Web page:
By Eric W. Siddall
Gascón’s refused to hold Victor Bibiano accountable for a 2009 double murder. That decision was based solely on Gascón’s ideological policy. There is no science, no data, and no consideration for public safety supporting his position. It was a policy based upon having the “lightest touch” on all criminals. The same failed reasoning kept Justin Flores on the streets on June 14, 2022, when he murdered two El Monte police officers. It is why Mario Rodriguez was murdered on April 16, 2022.
Yet, today, Gascón denies responsibility for these failed policies. He rewrites history, ignores the consequences of his policies, and claims that facts, not ideology, guided his decisions.
Gascón’s statement is 100 percent false.
On December 7, 2020, Gascón issued an order, Special Directive 20-09. Like 20-08, the order that released Flores, it was a blanket policy that ended holding juveniles accountable for heinous criminal conduct. SD 20-09 stated: “The office will immediately END the practice of sending youth to the adult court system… All pending motions to transfer youth to adult court jurisdiction shall be withdrawn.”
No exceptions or individual factors were considered. No matter how heinous the crime, no matter how irredeemable the criminal, no matter the consequences of the policy, that person would remain in juvenile court.
Bibiano was a direct beneficiary of Gascón’s policy. Rodriguez was a direct victim of the same. Bibiano was a gang member who murdered two people and seriously injured a third. He was convicted by a jury. An appellate court upheld his conviction. Because of a change in the law, the only question now was whether he would serve his time in the juvenile system or state prison.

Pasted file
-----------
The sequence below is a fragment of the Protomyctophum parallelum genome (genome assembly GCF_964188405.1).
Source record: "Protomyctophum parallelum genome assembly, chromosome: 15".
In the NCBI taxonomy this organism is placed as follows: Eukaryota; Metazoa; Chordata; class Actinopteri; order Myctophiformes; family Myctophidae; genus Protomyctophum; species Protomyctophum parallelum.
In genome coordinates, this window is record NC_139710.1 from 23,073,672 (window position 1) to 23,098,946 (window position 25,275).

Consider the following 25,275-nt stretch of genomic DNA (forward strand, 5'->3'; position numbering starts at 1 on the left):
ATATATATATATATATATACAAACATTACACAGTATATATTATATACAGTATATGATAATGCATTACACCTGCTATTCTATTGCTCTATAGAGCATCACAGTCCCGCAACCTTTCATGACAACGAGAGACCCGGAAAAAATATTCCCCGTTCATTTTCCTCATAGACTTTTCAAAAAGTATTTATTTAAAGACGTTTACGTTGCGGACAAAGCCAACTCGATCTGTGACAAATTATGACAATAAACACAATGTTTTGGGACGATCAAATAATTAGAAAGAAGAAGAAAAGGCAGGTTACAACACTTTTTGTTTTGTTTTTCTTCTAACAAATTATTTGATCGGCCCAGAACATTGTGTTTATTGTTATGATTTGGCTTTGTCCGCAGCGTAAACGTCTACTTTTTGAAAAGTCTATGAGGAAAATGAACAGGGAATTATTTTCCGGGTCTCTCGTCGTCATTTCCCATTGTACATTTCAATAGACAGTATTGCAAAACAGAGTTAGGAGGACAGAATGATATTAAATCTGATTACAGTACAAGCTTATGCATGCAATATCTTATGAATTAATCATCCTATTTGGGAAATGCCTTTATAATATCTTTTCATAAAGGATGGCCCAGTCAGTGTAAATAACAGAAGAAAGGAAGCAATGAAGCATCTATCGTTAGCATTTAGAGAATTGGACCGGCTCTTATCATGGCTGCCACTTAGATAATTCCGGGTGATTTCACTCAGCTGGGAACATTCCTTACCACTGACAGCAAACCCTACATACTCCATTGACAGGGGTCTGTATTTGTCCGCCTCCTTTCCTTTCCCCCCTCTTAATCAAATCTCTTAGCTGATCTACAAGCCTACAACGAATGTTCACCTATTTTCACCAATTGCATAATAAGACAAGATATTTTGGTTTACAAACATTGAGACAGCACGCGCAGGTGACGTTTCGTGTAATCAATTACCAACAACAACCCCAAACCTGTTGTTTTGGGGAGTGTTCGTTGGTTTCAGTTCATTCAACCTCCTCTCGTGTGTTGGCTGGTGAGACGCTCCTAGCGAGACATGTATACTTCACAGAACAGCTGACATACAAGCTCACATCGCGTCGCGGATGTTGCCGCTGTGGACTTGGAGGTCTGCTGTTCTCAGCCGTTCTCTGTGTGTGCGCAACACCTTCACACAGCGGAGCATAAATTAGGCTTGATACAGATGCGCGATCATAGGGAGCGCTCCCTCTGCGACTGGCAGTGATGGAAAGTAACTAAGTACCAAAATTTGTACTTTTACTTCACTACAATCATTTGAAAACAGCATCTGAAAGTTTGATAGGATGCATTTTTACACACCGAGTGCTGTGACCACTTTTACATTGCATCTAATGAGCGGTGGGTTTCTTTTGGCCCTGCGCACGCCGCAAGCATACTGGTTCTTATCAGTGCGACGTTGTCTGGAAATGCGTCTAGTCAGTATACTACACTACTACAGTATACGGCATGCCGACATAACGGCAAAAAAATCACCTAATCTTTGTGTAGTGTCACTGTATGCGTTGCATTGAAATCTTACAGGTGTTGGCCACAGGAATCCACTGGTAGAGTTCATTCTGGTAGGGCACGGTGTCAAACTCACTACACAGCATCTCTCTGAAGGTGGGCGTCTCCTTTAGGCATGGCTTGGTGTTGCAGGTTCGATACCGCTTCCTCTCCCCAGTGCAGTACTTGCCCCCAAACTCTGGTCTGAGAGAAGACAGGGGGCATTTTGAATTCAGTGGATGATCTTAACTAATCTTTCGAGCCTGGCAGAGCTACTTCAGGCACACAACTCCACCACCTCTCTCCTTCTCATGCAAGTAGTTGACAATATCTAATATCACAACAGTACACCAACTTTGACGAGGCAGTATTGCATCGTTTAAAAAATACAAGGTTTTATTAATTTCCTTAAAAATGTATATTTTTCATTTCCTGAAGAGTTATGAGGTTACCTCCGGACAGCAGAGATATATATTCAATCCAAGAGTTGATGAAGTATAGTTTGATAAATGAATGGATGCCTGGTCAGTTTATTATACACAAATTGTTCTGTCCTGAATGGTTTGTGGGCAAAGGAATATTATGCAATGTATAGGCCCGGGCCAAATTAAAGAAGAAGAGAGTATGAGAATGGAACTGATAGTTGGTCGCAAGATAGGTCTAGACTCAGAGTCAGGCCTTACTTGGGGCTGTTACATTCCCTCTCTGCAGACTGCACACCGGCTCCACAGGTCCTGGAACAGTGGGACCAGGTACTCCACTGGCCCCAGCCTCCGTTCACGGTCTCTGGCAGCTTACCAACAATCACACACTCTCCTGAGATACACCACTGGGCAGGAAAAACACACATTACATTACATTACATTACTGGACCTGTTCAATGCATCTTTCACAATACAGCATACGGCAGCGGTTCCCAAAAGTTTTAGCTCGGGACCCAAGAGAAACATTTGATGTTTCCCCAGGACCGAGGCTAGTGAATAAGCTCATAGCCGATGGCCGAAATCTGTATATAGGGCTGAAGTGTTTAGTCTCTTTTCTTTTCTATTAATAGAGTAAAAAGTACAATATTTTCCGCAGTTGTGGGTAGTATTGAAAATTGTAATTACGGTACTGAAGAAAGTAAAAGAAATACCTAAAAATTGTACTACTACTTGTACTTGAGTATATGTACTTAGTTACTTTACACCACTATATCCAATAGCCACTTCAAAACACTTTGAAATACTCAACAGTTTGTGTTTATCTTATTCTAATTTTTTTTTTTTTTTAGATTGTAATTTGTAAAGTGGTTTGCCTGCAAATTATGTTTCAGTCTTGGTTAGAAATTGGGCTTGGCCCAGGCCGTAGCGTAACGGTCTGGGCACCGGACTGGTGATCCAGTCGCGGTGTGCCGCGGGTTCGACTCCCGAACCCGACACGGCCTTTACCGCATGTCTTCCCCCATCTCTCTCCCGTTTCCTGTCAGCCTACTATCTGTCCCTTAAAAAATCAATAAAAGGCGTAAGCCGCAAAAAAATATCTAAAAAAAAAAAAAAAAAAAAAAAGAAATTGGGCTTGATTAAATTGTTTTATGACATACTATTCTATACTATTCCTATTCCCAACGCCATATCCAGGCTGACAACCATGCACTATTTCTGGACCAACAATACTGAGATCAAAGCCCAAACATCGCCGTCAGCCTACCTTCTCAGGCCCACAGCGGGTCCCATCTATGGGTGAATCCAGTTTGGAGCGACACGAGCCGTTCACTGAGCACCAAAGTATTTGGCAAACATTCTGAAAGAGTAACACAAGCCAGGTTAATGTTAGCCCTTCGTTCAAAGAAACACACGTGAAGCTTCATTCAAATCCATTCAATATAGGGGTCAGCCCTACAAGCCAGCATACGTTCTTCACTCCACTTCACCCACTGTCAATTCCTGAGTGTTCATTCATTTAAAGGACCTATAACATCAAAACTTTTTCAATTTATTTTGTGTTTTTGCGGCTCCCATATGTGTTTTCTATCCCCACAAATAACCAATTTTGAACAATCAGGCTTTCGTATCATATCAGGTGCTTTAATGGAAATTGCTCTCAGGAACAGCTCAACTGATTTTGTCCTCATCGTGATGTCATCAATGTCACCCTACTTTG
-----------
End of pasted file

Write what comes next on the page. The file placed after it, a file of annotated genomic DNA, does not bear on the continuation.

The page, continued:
However, that first option was not feasible. If the court selected the juvenile system because of Bibiano’s age, that meant his immediate release even though he committed a double murder. Bibiano would receive no rehabilitative services, no monitoring, and no further punishment.
The District Attorney’s Office under the prior administration filed a motion asking the court asking to keep Bibiano in prison.
When Gascón took office, he ordered that this motion be withdrawn. This meant that Bibiano—despite murdering two people—would be released back into the public.
This decision was not based on the law or individual facts. Nor was any consideration given that because of Bibiano’s age—the rehabilitative services that Gascón says he believes in—would not be offered to Bibiano.
Nor did Gascón ever analyze the merits of the case (as he now claims). His policy did not allow for it. His decision was based entirely on his blanket-policy never to punish juveniles as criminals. He did this while ignoring the Court of Appeal order, the advice of the assigned trial attorney and other experienced prosecutors, and defying common sense.
Gascón today wants the public to believe that he did all this analysis. He wants the public to ignore his administration’s history of bad decision-making. He wants the public to forget about all the other absurd results caused by his policies.